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Cell-to-Cell Spread of HIV May Help Maintain Viral Reservoir


HIV appears able to spread from one infected T-cell to another, according to new research described in the August 17, 2011, advance online edition of Nature. This finding may help explain how HIV is able to establish long-lasting reservoirs that are impervious to current antiretroviral drugs.

Alex Sigal and David Baltimore from California Institute of Technology and colleagues proposed a mathematical model in which multiple infections per cell led to reduced sensitivity to drugs without requiring drug resistance mutations. In a laboratory study they showed that while tenofovir and efavirenz strongly decreased cell-free or free-floating virus, infections involving cell-to-cell spread were "markedly less sensitive" to these agents, and this reduction in sensitivity was sufficient to maintain infection despite the presence of the drugs.

"If cell-to-cell spread has the same properties in vivo, it may have adverse consequences for the immune system, lead to therapy failure in individuals with risk factors, and potentially contribute to viral persistence and hence be a barrier to curing HIV infection," the researchers concluded.

Below is an edited excerpt from a press release issues by Caltech describing the study and its findings.

HIV Havens: Caltech Researchers Find New Clues about How HIV Reservoirs May Form

Pasadena, Calif. -- August 17, 2011 -- Much like cities organize contingency plans and supplies for emergencies, chronic infectious diseases like HIV form reservoirs that ensure their survival in adverse conditions. But these reservoirs --small populations of viruses or bacteria of a specific type that persist despite attack by the immune system or drug treatment -- are not always well understood. Now, however, researchers at the California Institute of Technology (Caltech) believe they have begun to decode how a reservoir of infection can persist in HIV-positive populations.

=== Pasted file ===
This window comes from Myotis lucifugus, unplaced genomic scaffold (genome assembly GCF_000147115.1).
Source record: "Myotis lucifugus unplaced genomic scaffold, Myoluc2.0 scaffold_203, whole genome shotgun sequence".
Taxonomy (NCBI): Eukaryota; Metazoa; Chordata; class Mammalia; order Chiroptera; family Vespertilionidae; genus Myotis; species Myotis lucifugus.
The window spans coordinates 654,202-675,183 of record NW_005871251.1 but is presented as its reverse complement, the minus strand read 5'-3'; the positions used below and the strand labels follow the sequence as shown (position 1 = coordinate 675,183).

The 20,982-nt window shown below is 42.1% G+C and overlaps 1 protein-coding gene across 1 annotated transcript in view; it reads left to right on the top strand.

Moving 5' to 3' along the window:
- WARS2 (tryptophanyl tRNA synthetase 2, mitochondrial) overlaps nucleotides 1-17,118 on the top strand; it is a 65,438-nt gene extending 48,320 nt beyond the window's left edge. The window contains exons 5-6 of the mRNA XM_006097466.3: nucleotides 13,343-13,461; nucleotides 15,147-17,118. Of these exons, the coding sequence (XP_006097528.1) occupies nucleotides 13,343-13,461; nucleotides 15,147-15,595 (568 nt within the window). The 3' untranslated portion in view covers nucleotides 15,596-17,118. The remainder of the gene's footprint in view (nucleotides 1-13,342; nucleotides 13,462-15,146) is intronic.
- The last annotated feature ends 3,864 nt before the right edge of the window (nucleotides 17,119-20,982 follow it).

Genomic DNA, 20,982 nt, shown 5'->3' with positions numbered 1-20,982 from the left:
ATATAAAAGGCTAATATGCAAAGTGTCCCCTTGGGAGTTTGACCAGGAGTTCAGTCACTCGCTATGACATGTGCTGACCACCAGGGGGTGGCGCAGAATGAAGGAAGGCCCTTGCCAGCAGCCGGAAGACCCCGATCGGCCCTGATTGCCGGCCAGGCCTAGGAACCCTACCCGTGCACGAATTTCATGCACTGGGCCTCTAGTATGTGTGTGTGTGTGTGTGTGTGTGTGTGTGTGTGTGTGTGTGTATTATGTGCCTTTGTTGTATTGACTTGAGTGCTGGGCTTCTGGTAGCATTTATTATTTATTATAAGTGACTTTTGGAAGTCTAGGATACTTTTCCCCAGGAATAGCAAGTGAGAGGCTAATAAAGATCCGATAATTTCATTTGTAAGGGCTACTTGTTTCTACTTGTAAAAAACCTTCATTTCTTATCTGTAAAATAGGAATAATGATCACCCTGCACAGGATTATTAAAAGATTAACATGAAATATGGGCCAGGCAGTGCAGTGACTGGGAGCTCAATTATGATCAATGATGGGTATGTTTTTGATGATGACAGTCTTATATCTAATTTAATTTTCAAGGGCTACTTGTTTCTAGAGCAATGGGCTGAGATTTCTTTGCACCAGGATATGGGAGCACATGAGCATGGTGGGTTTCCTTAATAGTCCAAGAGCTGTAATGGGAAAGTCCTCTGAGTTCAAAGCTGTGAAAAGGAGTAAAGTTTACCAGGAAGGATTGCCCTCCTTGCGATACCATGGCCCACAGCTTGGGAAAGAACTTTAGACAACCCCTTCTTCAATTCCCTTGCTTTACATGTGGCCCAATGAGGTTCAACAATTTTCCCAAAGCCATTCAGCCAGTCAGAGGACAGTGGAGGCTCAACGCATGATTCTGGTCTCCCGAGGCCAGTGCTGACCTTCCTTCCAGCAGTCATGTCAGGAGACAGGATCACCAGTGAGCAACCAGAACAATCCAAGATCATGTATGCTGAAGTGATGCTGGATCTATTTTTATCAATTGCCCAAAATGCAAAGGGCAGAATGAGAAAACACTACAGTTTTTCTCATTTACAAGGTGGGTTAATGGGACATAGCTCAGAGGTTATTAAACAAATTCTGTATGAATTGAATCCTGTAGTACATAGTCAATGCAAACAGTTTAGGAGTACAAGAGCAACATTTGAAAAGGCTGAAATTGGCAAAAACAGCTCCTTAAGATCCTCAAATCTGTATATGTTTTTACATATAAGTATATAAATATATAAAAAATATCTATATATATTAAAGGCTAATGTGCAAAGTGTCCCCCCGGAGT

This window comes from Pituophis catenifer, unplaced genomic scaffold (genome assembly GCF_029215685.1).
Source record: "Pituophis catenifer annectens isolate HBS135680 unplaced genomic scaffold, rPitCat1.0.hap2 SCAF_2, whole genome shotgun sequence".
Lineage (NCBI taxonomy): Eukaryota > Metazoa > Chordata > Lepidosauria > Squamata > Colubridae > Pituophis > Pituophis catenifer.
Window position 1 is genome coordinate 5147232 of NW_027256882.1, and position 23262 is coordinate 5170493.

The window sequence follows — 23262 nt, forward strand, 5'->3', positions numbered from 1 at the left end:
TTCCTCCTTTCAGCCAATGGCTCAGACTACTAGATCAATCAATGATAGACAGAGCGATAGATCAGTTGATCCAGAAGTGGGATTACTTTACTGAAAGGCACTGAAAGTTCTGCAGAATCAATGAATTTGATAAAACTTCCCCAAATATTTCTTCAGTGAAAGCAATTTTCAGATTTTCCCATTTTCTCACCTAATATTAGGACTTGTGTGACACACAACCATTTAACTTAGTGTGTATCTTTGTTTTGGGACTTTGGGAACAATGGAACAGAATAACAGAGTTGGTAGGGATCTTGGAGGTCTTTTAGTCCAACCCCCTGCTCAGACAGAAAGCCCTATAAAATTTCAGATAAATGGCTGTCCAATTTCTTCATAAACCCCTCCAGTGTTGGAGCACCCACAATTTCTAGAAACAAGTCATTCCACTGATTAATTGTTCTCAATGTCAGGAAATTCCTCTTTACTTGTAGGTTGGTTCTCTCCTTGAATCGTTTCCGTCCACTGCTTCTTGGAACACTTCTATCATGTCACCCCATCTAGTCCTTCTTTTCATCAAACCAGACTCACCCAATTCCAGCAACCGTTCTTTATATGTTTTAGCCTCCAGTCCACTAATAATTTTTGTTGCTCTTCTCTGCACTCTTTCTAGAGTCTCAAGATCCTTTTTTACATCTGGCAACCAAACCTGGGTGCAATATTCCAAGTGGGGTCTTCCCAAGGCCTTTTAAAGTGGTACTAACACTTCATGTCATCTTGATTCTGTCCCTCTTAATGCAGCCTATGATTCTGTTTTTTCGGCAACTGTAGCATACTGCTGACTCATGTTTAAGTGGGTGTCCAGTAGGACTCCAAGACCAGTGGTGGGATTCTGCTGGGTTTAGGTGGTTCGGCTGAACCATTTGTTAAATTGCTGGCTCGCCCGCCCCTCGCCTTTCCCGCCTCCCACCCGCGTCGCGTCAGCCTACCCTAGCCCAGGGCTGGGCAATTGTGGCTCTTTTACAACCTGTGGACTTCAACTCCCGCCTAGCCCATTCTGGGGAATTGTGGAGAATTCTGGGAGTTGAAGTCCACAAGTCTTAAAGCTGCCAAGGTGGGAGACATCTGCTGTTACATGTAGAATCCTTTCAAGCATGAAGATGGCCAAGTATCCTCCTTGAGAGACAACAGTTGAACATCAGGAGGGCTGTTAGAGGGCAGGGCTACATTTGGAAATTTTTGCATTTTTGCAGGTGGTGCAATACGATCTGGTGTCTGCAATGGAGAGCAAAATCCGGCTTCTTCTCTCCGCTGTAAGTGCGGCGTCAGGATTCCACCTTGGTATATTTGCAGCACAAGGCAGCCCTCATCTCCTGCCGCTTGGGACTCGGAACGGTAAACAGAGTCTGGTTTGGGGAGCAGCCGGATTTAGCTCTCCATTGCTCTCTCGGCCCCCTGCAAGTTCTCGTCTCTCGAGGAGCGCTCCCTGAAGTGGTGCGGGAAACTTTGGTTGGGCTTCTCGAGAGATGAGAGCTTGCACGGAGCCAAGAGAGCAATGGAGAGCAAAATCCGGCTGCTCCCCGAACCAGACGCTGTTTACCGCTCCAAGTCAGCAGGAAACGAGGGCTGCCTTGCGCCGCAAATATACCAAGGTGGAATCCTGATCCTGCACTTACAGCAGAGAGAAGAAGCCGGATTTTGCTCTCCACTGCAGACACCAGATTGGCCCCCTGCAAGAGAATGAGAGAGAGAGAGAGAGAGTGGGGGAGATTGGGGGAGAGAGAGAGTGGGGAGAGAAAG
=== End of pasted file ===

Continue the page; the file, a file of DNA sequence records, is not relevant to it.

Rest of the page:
The research team -- led by David Baltimore, Robert Andrews Millikan Professor of Biology and recipient of the 1975 Nobel Prize in Physiology or Medicine --proposes that a type of HIV infection that uses infected cells to get close to uninfected cells and then discharge a large load of virus on them, may be the reason small populations of HIV-infected cells persist even when antiretroviral drug treatment has been successful in suppressing most other infections within an individual.

Their findings were reported in the advance online publication of the journal Nature on August 17.

For chronic infections such as HIV, the end game for scientists is to remove "chronic" from the disease's name -- by finding a cure. Many believe that better understanding of viral reservoirs may be the key to eradicating them, and thus the disease. So the research team started at the beginning of the process, looking for clues into how an HIV reservoir might be formed in the first place.

There are two known ways that HIV can infect cells, and thus the human body: cell-free transmission, in which the virus infects immune system cells called T-cells it encounters while floating free in plasma; and cell-to-cell transmission, in which the virus moves between T-cells by using an infected "donor" cell as its vehicle. Once an uninfected target cell is found, the donor cell can then directionally discharge its viral load upon the target. To replicate both types of transmission, the team infected target cells using both cell-free HIV and previously infected donor cells. They used donor cells that lack a natural marker, HLA-A2, usually used in matching human organ donors to recipients. The target cells did have the marker, and this helped the scientists keep track of which cells were the donors and which were the targets. The target cells were infected either in the absence or in the presence of antiretroviral drugs.